U.S. Reps. Abigail Spanberger (D-Va.), Ed Case (D-Hawaii), David Scott (D-Ga.), Brad Schneider (D-Ill.), Lou Correa (D-Calif.), and Mike Sherrill (D-N.J.) all left the coalition earlier this month after the 15 members held a secret-ballot vote on changing the group's name to the Common Sense Coalition.
The name change, the departing members argued, would help the group to recruit more lawmakers as it has reached an all-time low, 16 years after the Blue Dog alliance was forced to impose a cap on its membership to keep it at 20% of the Democratic caucus.
Despite the group's large roster during the George W. Bush and Obama administrations, a spokesperson for the Blue Dogs claimed Tuesday that they "have never prioritized having a large coalition" and are focused on what they refer to as "fiscally-responsible policies [and] ensuring a strong national defense."
"With a narrow majority governing the House, even a smaller group of members focused on getting things done for the American people on these issues can and will play a vital role," Andy LaVigne, the group's executive director, told Politico.
A desire to remain insular instead of appealing to a broader group of Democrats is "exactly the charge you'd expect centrists to lob at progressives," said Nick Field of Decision Desk HQ.
\u201cThe head of the Blue Dogs literally saying he'd rather his group stay small and pure than expand; exactly the charge you'd expect centrists to lob at progressives https://t.co/Y2qsTAmnjn\u201d— Nick Field (@Nick Field) 1674571327
While the Blue Dog Coalition has long claimed to represent "mainstream American values" and the "commonsense, moderate voice of the Democratic Party," the group's contraction in recent years has coincided with the steady growth of the progressive "Squad" in the U.S. House and a wealth of evidence that the majority of Democratic voters are not aligned with the Blue Dogs' longtime push of austerity policies.
Meanwhile, the informal Squad, whose members do not accept corporate PAC donations and are proponents of a Green New Deal, Medicare for All, and other bold policy proposals, has grown to include lawmakers from states including Texas, Florida, Pennsylvania, and Missouri since the group's first four members were elected in 2018. Around 10 lawmakers are now part of the Squad, which started with Reps. Alexandria Ocasio-Cortez (D-N.Y.), Rashida Tlaib (D-Mich.), Ilhan Omar (D-Minn.), and Ayanna Pressley (D-Mass.), and their influence has been made clear across the party as more than 70 Democrats in the 118th Congress have sworn off corporate PAC contributions.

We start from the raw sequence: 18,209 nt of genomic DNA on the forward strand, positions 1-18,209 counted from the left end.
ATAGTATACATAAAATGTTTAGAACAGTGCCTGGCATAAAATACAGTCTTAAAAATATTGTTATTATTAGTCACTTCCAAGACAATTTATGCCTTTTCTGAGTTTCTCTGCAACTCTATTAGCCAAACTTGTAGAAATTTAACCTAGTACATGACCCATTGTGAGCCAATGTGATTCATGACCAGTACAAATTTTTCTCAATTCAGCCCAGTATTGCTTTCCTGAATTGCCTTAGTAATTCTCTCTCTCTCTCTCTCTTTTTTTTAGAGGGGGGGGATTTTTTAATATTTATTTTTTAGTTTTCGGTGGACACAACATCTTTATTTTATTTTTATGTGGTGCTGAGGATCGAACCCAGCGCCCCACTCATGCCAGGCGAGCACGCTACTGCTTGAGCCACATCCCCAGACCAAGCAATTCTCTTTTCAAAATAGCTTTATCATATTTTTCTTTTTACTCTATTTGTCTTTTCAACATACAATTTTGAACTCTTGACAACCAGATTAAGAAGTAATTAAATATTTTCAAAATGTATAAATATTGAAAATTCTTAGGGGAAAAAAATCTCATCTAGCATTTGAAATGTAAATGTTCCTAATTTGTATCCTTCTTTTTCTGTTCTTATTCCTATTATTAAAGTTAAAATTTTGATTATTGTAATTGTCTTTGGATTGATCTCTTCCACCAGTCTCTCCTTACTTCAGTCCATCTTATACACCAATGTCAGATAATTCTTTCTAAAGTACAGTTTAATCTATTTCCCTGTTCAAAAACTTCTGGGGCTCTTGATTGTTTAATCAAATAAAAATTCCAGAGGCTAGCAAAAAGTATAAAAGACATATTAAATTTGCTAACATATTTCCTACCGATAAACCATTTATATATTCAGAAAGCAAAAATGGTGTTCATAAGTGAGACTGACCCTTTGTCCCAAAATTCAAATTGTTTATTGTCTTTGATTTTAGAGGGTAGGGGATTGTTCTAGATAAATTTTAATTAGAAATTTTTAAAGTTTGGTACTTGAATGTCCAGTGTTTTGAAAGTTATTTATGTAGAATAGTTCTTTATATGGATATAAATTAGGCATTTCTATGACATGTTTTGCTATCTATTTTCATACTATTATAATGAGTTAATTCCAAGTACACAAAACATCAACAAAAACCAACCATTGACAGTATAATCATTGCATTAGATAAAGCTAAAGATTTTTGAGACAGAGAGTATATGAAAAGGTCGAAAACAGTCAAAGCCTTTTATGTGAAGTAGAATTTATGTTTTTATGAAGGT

While policies pushed by the Squad are broadly popular, the dwindling Blue Dog Coalition includes the last remaining Democrats who oppose abortion rights and marriage equality. The members who stayed after this month's vote include Reps. Sanford Bishop (D-Ga.), Mike Thompson (D-Calif.), Josh Gottheimer (D-N.J.), Jared Golden (D-Maine), Henry Cuellar (D-Texas), Jim Costa (D-Calif.), and Vicente Gonzalez (D-Texas). Rep. Wiley Nickel (D-N.C.) has not confirmed whether he'll stay or go.
The departure of nearly half of the coalition suggests that the Blue Dogs "are on their last leg," tweeted Lindsay Owens, executive director of the economic justice group Groundwork Collaborative.
\u201cLooks like the Blue Dogs are on their last leg. It's a new day.\u201d— Lindsay Owens, PhD (@Lindsay Owens, PhD) 1674570306
With the splintering of the conservative group, said Sam Shirazi, a civil rights attorney and commentator on politics in Spanberger's state of Virginia, "the long decline of the Blue Dog coalition continues."
"The Doomsday Clock is sounding an alarm for the whole of humanity," said the Elders chair. "We are on the brink of a precipice. But our leaders are not acting at sufficient speed or scale to secure a peaceful and liveable planet."
"We are living in a time of unprecedented danger, and the Doomsday Clock time reflects that reality."
That's what Bulletin of the Atomic Scientists president and CEO Rachel Bronson said in a statement Tuesday about the historic symbol being set at 90 seconds to midnight, or global catastrophe, after three years at 100 seconds to midnight.
As the bulletin's annual statement explains, the clock—created in 1947—has reached its current position due to "an exceedingly dangerous nuclear situation," largely from Russia's war on Ukraine; inadequate global action to tackle the climate emergency; a "daunting array" of biological threats, exemplified by the Covid-19 pandemic; and "disruptive" technologies enabling the spread of disinformation.
"90 seconds to midnight is the closest the clock has ever been set to midnight, and it's a decision our experts do not take lightly," Bronson noted. "The U.S. government, its NATO allies, and Ukraine have a multitude of channels for dialogue; we urge leaders to explore all of them to their fullest ability to turn back the clock."
Watch the full announcement:
While the nearly yearlong Russian invasion—with fighting over a nuclear power plant and thinly veiled threats of using weapons of mass destruction—is a primary reason humanity is now closer than ever to apocalypse, experts from across the globe emphasized that it's far from the only threat.